From the archives | 2007

Patriots romp in their ‘worst game of the year’

Benjamin Watson leaped into the end zone for one of his two touchdowns.
Matthew J. Lee/Globe Staff
Benjamin Watson leaped into the end zone for one of his two touchdowns.

FOXBOROUGH - It was a day of firsts for the Patriots. Rodney Harrison’s first game back after returning from a four-game suspension for violating the league’s policy on the use of performance-enhancing drugs, Benjamin Watson’s first career 100-yard receiving effort, Donte’ Stallworth’s first touchdown as a Patriot, the first time Randy Moss failed to rack up 100 receiving yards in a New England uniform.

It was also the first time this season New England looked beatable. The Patriots’ pursuit of perfection remains intact, but by their own admission their play was anything but in a perfunctory 34-17 victory over the Cleveland Browns yesterday in front of 68,756 fans at Gillette Stadium.

Aided by an opportunistic defense that forced four turnovers - three interceptions and a fourth-quarter fumble that was returned for a 15-yard touchdown by Randall Gay - the Patriots (5-0) ruined the homecoming of former Patriots defensive coordinator Romeo Crennel, now the Browns coach, and former linebacker Willie McGinest, now an elder in the Cleveland locker room.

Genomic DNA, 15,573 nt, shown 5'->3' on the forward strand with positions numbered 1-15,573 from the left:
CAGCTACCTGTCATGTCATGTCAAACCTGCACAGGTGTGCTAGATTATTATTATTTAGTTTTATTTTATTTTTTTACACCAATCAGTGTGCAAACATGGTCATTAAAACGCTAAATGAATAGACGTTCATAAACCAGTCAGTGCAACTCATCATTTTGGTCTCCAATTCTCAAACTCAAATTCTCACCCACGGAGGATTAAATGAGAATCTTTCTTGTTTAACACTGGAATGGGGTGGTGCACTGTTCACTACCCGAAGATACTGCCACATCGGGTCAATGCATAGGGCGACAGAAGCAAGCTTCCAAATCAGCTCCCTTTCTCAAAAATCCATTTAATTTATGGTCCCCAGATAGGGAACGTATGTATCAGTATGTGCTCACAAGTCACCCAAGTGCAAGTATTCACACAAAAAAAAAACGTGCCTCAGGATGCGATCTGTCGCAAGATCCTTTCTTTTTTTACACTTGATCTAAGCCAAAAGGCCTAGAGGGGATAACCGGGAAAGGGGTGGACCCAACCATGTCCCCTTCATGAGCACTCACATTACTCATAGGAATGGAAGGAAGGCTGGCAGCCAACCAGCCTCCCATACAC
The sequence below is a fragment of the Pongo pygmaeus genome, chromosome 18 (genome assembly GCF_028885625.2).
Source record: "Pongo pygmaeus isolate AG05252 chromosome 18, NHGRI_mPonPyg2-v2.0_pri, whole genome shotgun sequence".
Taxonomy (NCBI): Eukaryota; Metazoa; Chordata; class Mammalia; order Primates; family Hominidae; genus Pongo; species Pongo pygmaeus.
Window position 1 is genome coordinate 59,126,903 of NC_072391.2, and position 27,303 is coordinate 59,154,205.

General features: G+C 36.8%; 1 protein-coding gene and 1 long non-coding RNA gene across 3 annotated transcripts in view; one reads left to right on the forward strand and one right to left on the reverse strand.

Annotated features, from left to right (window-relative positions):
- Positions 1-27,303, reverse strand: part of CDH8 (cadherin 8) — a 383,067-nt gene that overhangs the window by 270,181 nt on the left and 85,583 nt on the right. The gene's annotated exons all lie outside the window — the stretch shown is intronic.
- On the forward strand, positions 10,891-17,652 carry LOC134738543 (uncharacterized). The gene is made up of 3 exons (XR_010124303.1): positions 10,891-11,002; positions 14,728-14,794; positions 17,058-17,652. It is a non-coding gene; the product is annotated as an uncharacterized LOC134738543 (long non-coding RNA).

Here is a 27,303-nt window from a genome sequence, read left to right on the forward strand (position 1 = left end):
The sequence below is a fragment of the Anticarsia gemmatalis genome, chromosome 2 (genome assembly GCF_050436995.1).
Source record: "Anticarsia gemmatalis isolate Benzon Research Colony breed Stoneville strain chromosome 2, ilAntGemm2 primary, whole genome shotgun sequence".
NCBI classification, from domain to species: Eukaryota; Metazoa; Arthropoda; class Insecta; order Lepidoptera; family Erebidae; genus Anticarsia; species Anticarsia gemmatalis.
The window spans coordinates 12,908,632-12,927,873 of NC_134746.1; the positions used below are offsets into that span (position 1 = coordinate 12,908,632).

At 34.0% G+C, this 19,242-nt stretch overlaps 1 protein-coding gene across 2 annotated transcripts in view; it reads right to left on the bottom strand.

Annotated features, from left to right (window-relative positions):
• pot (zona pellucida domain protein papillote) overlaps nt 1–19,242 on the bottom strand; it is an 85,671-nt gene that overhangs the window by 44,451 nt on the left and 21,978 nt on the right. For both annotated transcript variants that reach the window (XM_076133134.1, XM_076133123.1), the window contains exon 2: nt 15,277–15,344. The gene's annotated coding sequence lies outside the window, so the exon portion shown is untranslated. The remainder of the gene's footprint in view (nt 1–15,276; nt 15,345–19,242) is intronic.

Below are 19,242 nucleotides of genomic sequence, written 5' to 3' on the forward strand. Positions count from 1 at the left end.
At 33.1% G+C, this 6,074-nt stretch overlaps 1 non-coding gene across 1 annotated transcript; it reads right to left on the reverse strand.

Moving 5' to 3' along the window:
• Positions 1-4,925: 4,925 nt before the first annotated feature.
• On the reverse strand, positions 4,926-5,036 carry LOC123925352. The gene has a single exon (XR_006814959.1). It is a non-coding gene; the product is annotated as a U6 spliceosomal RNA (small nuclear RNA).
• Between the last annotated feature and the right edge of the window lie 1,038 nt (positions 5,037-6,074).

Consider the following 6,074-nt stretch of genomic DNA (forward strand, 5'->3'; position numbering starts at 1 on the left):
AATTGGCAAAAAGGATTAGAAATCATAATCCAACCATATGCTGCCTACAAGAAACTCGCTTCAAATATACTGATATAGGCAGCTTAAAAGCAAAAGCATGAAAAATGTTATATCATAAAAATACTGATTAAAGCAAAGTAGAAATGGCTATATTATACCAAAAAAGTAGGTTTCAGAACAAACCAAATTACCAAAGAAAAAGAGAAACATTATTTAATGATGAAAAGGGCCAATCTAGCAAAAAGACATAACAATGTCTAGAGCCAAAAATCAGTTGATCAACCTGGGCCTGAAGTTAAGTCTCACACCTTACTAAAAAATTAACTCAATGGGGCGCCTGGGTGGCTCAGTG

But the talk in the Patriots’ locker room was about worst, not firsts.

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"We played our worst game of the year. I don’t know if I should say that, but it’s the truth," said Stallworth, who had four catches for 65 yards and a 34-yard touchdown in the first quarter. "There are a lot of things that we can go and correct, and we’re going to look at the film and see what we can do to get ourselves better and try to move on because the mistakes we made today we can’t make next week."

Matthew J. Lee/Globe Staff
Willie McGinest was a loser as he returned to Gillette Stadium with the Browns.

That was hard for the Browns to believe, considering they were in a 20-0 hole at halftime and lucky it wasn’t worse, as the Patriots twice had to settle for a pair of short field goals from Stephen Gostkowski, a 20-yarder on their inaugural drive and a 25-yarder in the second quarter.

"I’d hate to see their `A’ game, if that’s not their `A’ game," said Cleveland tight end Kellen Winslow.

The Patriots put up 34 points, but the offense wasn’t clicking against Cleveland. Chris Hanson, who had punted five times all year entering yesterday’s game, punted six times.


Determined not to let Randy Moss beat them, the Browns doubled Tom Brady’s new favorite target, holding him to three catches for 46 yards.

"Moss has been killing people and we didn’t want him to kill us," said Crennel. "So, we died by the hands of somebody else."

Those would be the mitts of Watson that struck down the Browns (2-3).

Watson had the best day of his career, six catches for 107 yards and two touchdowns, including a 25-yarder in the fourth quarter that put the Patriots ahead, 27-10, with 9:40 left in the game, after Cleveland had cut the Patriots’ lead to 20-10.